Bob the Alien's Tour of the Solar System
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Uranus The Tilted Planet Discovering Uranus Moons of Uranus Miranda 11 Facts about Uranus

Uranus, The Tilted Planet


Diagram showing the angle of tilt of various planets
All planets in the Solar System rotate on an axis. An axis is like an invisible line running through the centre of a planet, the top of it being its north pole and the bottom of it being its south pole. It is like putting a cocktail stick through a ball and spinning it round.

The axis of most planets is actually tilted. Both Earth and Mars have a tilted axis of about 23 degrees. This is what causes these two planets to have seasons. Uranus also has a tilted axis, but it is so tilted that it rotates on its side, as if the planet has fallen over! Scientists believe that this could be because an object about the same size as Earth, hit Uranus and knocked it over at some point in its distant history. It causes the planet to roll around the Sun in its orbit like a barrel, and its moons, instead of going from left to right around the planet in their orbits, to go over the top of it and under. If we could see the moons orbiting Uranus close-up, it would appear like the lights on a ferris wheel.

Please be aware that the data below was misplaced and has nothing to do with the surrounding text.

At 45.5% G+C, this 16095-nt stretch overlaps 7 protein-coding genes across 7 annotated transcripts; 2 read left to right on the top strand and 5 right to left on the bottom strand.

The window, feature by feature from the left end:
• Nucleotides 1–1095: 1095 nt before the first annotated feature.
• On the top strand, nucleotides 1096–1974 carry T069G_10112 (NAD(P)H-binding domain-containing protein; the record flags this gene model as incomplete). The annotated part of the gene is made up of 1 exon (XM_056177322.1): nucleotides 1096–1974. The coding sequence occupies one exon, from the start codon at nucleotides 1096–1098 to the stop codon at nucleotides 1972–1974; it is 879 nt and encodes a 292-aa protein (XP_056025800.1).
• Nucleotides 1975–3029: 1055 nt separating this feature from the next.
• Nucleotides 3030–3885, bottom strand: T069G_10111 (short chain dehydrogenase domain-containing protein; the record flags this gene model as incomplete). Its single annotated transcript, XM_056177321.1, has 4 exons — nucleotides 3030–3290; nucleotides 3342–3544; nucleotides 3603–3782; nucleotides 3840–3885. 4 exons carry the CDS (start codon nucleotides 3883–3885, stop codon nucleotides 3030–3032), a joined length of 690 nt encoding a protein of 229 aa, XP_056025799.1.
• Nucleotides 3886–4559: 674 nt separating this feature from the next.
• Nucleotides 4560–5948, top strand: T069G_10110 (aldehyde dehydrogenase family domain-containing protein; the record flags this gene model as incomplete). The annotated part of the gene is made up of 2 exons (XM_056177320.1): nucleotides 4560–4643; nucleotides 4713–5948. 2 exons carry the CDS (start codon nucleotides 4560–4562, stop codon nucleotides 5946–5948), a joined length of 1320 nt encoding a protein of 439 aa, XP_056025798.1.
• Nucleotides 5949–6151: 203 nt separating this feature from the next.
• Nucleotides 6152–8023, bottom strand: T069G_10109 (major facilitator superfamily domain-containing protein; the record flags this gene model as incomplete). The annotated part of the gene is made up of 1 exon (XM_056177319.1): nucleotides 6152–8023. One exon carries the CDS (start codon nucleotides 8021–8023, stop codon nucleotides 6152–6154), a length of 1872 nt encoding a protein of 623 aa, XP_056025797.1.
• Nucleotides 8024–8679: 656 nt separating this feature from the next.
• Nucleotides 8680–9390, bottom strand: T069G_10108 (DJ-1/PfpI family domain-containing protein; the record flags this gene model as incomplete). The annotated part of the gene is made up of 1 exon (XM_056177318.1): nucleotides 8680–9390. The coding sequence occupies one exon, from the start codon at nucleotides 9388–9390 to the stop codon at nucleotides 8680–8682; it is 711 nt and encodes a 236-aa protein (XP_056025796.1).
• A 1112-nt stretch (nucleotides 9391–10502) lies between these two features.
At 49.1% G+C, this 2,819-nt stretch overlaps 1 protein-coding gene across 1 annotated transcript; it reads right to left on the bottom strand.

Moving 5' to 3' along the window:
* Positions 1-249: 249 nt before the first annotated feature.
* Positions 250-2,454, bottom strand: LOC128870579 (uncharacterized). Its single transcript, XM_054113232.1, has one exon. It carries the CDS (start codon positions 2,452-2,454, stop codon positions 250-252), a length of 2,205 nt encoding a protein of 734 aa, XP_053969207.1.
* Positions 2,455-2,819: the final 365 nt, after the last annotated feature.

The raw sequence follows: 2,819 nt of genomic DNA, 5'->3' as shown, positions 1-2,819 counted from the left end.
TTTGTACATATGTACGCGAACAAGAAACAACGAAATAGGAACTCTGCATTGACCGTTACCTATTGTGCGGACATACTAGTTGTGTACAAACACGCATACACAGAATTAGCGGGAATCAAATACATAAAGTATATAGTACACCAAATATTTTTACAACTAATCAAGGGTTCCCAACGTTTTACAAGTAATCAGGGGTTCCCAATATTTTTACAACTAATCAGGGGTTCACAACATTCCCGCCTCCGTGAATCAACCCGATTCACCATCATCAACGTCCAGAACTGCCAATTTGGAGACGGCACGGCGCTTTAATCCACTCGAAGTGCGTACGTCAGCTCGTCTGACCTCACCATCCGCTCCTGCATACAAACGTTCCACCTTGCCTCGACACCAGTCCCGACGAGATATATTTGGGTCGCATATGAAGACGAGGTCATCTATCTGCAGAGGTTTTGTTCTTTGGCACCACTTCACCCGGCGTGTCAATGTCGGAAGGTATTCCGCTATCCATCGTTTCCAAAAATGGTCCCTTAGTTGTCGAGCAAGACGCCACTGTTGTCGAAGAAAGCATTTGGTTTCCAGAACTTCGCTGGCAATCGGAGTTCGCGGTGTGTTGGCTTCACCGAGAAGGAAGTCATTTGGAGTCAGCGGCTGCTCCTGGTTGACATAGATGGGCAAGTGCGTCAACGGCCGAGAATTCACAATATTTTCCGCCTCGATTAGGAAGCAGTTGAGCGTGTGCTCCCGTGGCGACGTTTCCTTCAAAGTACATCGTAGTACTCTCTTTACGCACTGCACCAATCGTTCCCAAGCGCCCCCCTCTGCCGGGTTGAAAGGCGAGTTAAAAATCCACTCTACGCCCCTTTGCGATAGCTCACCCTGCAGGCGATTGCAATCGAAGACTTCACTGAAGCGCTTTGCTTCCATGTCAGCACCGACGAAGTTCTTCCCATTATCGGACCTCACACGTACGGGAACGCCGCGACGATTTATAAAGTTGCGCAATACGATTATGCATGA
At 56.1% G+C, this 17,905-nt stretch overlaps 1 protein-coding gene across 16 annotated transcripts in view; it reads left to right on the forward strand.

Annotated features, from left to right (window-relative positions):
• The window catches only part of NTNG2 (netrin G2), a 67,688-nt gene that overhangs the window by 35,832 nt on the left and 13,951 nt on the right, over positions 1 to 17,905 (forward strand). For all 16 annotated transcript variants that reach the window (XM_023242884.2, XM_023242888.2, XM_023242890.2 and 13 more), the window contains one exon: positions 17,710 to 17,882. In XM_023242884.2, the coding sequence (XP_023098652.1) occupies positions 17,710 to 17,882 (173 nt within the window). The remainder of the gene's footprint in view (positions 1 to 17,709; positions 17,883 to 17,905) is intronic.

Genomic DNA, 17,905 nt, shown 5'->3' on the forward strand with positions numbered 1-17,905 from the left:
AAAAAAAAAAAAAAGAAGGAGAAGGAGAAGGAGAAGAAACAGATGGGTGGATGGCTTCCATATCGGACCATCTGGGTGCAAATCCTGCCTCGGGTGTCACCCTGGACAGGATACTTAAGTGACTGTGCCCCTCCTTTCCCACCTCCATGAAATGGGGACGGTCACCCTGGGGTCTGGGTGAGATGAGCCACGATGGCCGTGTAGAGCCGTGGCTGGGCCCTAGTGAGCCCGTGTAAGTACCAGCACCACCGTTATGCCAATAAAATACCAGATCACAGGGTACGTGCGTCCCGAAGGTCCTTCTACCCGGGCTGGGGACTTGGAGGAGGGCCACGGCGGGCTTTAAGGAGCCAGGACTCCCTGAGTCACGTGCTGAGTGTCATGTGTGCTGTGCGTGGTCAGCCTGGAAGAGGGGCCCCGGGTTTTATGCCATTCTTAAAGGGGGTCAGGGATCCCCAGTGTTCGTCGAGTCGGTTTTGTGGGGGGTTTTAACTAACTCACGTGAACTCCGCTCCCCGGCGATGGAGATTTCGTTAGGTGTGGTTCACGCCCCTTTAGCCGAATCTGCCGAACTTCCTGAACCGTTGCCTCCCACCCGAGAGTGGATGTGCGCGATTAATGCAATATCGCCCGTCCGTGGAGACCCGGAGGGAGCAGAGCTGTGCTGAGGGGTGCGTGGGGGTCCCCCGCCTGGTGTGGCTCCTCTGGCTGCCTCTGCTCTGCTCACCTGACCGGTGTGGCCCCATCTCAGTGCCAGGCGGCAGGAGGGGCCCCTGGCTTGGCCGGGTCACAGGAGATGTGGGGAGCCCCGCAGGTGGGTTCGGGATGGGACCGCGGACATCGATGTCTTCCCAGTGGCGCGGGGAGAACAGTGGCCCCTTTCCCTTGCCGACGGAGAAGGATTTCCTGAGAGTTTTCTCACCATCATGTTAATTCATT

A year on Uranus takes 84 years (this is the length of time it takes for the planet to orbit the Sun) but its tilt also causes a night on one of the poles to last for 21 Earth years, a quarter of the time it takes for the planet to orbit the Sun. The picture below shows Uranus' orbit around the Sun.

How Uranus' tilt causes 21 years of night and day





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